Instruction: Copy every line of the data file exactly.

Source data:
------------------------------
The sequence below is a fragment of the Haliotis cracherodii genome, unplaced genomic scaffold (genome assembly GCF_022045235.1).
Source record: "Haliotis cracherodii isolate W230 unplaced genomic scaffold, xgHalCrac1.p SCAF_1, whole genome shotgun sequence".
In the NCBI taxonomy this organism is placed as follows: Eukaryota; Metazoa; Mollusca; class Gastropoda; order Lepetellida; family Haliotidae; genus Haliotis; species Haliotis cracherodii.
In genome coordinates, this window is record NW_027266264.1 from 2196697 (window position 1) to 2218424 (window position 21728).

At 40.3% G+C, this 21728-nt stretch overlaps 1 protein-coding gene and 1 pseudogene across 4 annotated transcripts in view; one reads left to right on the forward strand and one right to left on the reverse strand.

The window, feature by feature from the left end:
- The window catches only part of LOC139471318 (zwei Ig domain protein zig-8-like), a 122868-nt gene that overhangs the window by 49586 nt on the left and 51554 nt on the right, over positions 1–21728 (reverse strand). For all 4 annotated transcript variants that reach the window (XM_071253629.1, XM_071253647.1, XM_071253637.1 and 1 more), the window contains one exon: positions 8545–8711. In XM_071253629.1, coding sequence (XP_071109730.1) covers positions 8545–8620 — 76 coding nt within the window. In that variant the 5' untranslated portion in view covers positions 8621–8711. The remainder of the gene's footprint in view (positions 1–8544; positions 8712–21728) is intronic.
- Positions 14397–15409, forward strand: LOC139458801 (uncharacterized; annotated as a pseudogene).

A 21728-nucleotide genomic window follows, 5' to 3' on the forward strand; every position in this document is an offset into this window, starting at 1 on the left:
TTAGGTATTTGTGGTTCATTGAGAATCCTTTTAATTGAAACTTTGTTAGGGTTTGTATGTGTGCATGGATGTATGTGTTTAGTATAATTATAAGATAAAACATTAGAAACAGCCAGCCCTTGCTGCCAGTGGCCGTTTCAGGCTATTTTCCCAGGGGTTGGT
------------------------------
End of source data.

The sequence below is a fragment of the Haliotis cracherodii genome, unplaced genomic scaffold (genome assembly GCF_022045235.1).
Source record: "Haliotis cracherodii isolate W230 unplaced genomic scaffold, xgHalCrac1.p SCAF_1, whole genome shotgun sequence".
In the NCBI taxonomy this organism is placed as follows: Eukaryota; Metazoa; Mollusca; class Gastropoda; order Lepetellida; family Haliotidae; genus Haliotis; species Haliotis cracherodii.
In genome coordinates, this window is record NW_027266264.1 from 2196697 (window position 1) to 2218424 (window position 21728).

At 40.3% G+C, this 21728-nt stretch overlaps 1 protein-coding gene and 1 pseudogene across 4 annotated transcripts in view; one reads left to right on the forward strand and one right to left on the reverse strand.

The window, feature by feature from the left end:
- The window catches only part of LOC139471318 (zwei Ig domain protein zig-8-like), a 122868-nt gene that overhangs the window by 49586 nt on the left and 51554 nt on the right, over positions 1–21728 (reverse strand). For all 4 annotated transcript variants that reach the window (XM_071253629.1, XM_071253647.1, XM_071253637.1 and 1 more), the window contains one exon: positions 8545–8711. In XM_071253629.1, coding sequence (XP_071109730.1) covers positions 8545–8620 — 76 coding nt within the window. In that variant the 5' untranslated portion in view covers positions 8621–8711. The remainder of the gene's footprint in view (positions 1–8544; positions 8712–21728) is intronic.
- Positions 14397–15409, forward strand: LOC139458801 (uncharacterized; annotated as a pseudogene).

A 21728-nucleotide genomic window follows, 5' to 3' on the forward strand; every position in this document is an offset into this window, starting at 1 on the left:
TTAGGTATTTGTGGTTCATTGAGAATCCTTTTAATTGAAACTTTGTTAGGGTTTGTATGTGTGCATGGATGTATGTGTTTAGTATAATTATAAGATAAAACATTAGAAACAGCCAGCCCTTGCTGCCAGTGGCCGTTTCAGGCTATTTTCCCAGGGGTTGGT